Vlog: Glowing flies and CRISPR-Cas9 Illuminate Potential Targets for Cancer Therapy

Fly Eye
The green fluorescent protein signal marks the Cas9 under a fluorescent microscope

By Norman Zielke and Alison Ollikainen

A glowing green light emanates from the end of the corridor. Can you hear that buzzing? A fly-lab set up by Norman Zielke, a researcher in the Taipale lab at the University of Helsinki, is filled wall to wall with tubes containing small fruit flies, and not only that, but when these flies are viewed under a fluorescent microscope, sure enough, as bright as the Northern lights, they glow a beautiful neon green…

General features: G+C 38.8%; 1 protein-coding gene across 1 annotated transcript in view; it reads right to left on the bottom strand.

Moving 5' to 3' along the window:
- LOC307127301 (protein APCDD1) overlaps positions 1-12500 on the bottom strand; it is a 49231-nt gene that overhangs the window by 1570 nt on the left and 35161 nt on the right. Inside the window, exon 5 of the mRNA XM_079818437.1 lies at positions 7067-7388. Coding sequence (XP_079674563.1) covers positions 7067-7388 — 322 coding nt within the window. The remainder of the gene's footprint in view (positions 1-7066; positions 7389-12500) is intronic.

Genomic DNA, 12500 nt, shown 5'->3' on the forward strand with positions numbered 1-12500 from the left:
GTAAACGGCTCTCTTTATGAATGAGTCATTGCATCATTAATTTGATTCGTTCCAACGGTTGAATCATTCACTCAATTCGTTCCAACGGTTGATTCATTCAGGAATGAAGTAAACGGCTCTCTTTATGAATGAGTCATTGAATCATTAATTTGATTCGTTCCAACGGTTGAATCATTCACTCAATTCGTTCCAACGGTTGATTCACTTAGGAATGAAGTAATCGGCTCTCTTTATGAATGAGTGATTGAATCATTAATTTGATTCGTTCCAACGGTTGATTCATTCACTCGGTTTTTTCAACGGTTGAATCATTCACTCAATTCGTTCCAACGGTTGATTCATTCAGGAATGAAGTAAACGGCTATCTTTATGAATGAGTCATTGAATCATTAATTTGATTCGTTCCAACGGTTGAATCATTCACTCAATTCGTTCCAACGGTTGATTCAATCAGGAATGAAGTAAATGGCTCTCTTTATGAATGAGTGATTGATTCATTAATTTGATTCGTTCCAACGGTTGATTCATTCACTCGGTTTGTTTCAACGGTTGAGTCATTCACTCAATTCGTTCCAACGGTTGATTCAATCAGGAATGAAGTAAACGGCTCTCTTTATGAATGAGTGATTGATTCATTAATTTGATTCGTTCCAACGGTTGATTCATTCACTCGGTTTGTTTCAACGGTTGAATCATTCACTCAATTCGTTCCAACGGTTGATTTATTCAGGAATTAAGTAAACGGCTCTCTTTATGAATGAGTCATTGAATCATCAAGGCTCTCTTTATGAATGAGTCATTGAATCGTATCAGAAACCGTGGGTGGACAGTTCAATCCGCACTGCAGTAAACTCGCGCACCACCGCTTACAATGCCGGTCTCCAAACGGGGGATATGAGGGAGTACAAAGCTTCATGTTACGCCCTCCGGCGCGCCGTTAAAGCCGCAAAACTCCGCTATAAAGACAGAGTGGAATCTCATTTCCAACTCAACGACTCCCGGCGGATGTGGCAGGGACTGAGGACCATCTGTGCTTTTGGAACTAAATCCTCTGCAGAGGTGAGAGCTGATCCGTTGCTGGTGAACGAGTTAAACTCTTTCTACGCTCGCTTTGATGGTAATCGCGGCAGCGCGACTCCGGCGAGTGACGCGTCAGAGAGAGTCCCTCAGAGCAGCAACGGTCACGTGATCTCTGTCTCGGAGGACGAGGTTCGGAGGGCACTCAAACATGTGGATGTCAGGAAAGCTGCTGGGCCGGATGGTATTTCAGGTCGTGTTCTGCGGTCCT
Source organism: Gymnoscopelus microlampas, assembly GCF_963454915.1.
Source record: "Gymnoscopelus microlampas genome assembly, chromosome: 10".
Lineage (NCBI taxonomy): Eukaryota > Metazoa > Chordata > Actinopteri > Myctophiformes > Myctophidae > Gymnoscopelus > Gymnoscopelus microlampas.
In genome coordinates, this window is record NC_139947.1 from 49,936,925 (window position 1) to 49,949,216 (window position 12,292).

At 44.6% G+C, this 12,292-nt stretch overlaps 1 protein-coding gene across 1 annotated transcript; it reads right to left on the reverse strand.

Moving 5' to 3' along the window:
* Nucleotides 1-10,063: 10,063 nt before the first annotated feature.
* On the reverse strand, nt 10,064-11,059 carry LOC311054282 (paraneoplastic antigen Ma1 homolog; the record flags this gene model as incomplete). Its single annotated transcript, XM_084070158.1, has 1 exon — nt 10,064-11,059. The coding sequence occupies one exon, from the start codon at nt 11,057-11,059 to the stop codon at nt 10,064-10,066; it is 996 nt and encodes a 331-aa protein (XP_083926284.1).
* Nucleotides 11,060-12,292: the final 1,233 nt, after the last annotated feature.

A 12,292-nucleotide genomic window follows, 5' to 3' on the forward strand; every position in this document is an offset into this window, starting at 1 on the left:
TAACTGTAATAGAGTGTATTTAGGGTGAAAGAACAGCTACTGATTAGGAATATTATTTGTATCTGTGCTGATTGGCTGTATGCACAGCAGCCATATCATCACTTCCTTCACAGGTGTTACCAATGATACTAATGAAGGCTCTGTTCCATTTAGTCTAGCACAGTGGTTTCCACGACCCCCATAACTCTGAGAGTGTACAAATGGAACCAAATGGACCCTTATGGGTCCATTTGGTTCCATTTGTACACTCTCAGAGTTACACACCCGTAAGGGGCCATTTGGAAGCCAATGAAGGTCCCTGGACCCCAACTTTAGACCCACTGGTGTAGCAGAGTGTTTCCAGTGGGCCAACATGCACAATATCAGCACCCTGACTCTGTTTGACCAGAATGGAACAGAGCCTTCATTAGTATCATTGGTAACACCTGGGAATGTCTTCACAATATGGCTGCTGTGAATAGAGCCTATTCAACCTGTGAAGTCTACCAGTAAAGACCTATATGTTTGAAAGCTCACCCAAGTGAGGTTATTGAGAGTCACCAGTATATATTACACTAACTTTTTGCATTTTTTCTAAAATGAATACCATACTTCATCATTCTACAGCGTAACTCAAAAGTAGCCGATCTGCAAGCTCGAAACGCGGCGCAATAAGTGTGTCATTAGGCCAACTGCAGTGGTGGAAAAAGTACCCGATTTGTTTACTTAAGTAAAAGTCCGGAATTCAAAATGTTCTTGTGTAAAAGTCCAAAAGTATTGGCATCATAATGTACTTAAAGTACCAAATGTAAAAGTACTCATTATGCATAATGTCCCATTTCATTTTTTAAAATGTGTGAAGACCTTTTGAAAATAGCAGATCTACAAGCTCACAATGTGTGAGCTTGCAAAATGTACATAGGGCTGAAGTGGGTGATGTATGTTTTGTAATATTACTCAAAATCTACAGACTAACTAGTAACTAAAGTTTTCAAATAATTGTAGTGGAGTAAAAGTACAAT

…But Why?

In our first vlog from the CoE in Tumor Genetics, Norman explains his work with a gene editing technology called CRISPR-Cas9, his focus on the MYC cancer driver, and the advantages of using fluorescent tags in model organisms in cancer research.

Subtitles available in both Finnish and English from the video settings.